ODESSA, June 03. /ITAR-TASS/. Ukraine's parliamentary commission investigating riots and bloodshed in the city of Odessa has requested to extend the investigation deadline due to a large amount of work.
On May 2, militants from Ukraine's ultranationalist Right Sector and the so-called Maidan's self-defense torched the House of Trade Unions and tents in the Kulikovo filed, where city residents had been gathering signatures for Ukraine's federalization and demanding the state status for the Russian language. Forty eight people were killed and another 200 were wounded. Some Ukrainian politicians said the Kiev authorities had understated the number of victims which might exceed 100.
"The investigation is continuing, but it's clear that it cannot be finished quickly, not with so many suspects and persons involved. Wrapping up the commission's work in two weeks would look odd at the very least, and put in doubt our initial goal — to know the truth," Svetlana Fabrikant, Secretary of the Commission, said on Tuesday.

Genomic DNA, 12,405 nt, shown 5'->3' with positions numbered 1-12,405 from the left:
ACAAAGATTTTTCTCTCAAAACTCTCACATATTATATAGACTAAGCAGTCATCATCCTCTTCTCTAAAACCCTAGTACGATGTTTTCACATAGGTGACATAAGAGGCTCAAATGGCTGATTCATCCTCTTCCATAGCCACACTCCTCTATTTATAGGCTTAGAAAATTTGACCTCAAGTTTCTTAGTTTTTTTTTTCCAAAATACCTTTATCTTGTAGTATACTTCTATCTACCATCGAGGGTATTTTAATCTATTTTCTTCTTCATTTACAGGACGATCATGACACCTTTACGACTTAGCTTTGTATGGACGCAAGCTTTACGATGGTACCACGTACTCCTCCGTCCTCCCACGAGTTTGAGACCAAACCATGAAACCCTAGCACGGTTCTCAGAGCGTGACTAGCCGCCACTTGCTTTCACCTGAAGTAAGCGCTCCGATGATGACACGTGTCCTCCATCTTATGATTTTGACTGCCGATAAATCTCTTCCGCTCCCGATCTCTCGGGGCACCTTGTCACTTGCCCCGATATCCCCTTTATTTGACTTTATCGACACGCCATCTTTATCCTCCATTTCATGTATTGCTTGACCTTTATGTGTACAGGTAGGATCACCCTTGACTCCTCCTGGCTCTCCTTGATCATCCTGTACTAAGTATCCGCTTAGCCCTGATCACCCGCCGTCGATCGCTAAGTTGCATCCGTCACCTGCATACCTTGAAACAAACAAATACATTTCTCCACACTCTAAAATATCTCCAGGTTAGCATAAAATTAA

Police said they suspected some 50 persons of involvement in the riots. "Forty people have been placed under house arrest, and another 13 are in custody," Grigory Mamka, deputy head of the Interior Ministry’s Main Investigation Department (GSU), said. "Also, several suspects have been convoyed from Odessa to Kiev. Prosecutors demanded their custody, but a court ruled in favor of their house arrest."
Investigators have already questioned more than 340 people, and some 80 expert examinations will be carried out to find the cause of people's deaths at the Odessa House of Trade Unions. One body has not been identified yet.
Videos taken by both sides are being examined for the sake of objectivity. Police are identifying activists and persons who carried firearms and who were using them, according to Mamka.
The main findings are expected by mid-June. Mamka noted that some citizens who had requested medical assistance after the Odessa riots lied about their identity.
"Although the police are establishing their identities, some victims refuse to give evidence. These are mostly people who were beaten up," the GSU official said. "We do have this problem, but we still try to question them as witnesses."